The proposed rule would require program participants to incorporate fair housing goals from their Equity Plans into subsequent planning documents (e.g., Consolidated Plans, Annual Action Plans, and Public Housing Agency (PHA) Plans). In addition, program participants would be required to conduct and submit to HUD annual progress evaluations that describe progress toward and/or any needed modifications of each goal in the Equity Plan. Both the Equity Plans and the annual progress evaluations would be posted online.
Fannie and Freddie Pricing Changes
The Federal Housing Finance Agency (FHFA) announced further changes to Fannie Mae’s and Freddie Mac’s single-family pricing framework by introducing redesigned and recalibrated upfront fee matrices for purchase, rate-term refinance, and cash-out refinance loans.
This is part of the priorities outlined in the 2022 and 2023 Scorecards that called for developing a pricing framework to maintain support for single-family purchase borrowers limited by wealth or income, while also ensuring a level playing field for large and small sellers, fostering capital accumulation, and achieving commercially viable returns on capital.
The pricing changes broadly impact purchase and rate-term refinance loans and build on upfront fee changes announced by FHFA in January and October 2022, which have been integrated into the new fee grids. The new fee matrices consist of three base grids by loan purpose—purchase, rate-term refinance, and cash-out refinance loans—recalibrated to new credit score and loan-to-value ratio categories. Associated loan attributes for each purpose category are also included.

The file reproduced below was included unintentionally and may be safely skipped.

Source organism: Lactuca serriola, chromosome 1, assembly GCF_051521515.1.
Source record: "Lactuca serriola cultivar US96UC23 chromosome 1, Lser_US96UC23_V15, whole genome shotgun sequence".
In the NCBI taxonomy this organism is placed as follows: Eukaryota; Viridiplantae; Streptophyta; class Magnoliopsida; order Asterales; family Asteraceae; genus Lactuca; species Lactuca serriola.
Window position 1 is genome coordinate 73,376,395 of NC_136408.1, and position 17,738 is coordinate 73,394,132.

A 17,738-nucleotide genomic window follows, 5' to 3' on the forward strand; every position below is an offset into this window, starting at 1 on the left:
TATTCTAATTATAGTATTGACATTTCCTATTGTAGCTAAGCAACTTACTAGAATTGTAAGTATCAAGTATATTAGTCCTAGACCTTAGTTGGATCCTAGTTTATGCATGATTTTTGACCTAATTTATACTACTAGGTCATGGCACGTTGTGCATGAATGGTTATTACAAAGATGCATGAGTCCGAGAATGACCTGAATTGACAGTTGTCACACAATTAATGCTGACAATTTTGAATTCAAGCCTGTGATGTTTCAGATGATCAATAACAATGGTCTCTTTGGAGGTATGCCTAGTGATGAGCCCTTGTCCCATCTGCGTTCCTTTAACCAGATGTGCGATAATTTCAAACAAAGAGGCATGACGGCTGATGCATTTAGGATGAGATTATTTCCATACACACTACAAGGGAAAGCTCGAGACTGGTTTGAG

The updated fees will take effect for deliveries and purchases beginning May 1, 2023. Click here for details.
NDAA Financial Services Provisions
The National Defense Authorization Act (NDDA) signed by President Biden on Dec. 23, 2022 included a few financial services provisions.
- Banks Hiring Ex-Offenders: Federally insured banks and credit unions could hire additional individuals who have faced employment restrictions due to their criminal records, similar to the House-passed H.R. 5911
- Financial Regulator Data: Federal financial regulatory agencies would have to adopt specified data standards for the information they collect from regulated entities, similar to the House-passed H.R. 2989
- Master Account Database: Requires the Federal Reserve to create and maintain a public, online, searchable database of institutions that have access to a master account, as well as entities that have requested access to a master account. The database must be updated quarterly and include the status of any request for access, including whether a request was rejected.
The Debt Ceiling
The debt ceiling was reached once again on Jan. 19. This happened most recently in August 2021 causing the Department of the Treasury (Treasury) to use extraordinary measures to keep the federal government from defaulting on its debt obligations. Congress finally reached an agreement in December 2021 to raise the limit to $31.38 trillion. Treasury is once again utilizing extraordinary measures that is anticipated to allow the U.S. to meet obligations until at least June.
The debt ceiling does not authorize spending but has been leveraged at times by Republicans to tie an increase to reductions in government spending. There is concern that Speaker Kevin McCarthy made promises during the vote for speaker that will make it impossible to negotiate a House bill that can pass the Senate. Although most believe a default is still unlikely, lack of progress in the negotiations may cause economic harm as concern grows that the U.S. might be unable to make its debt payments for the first time in history.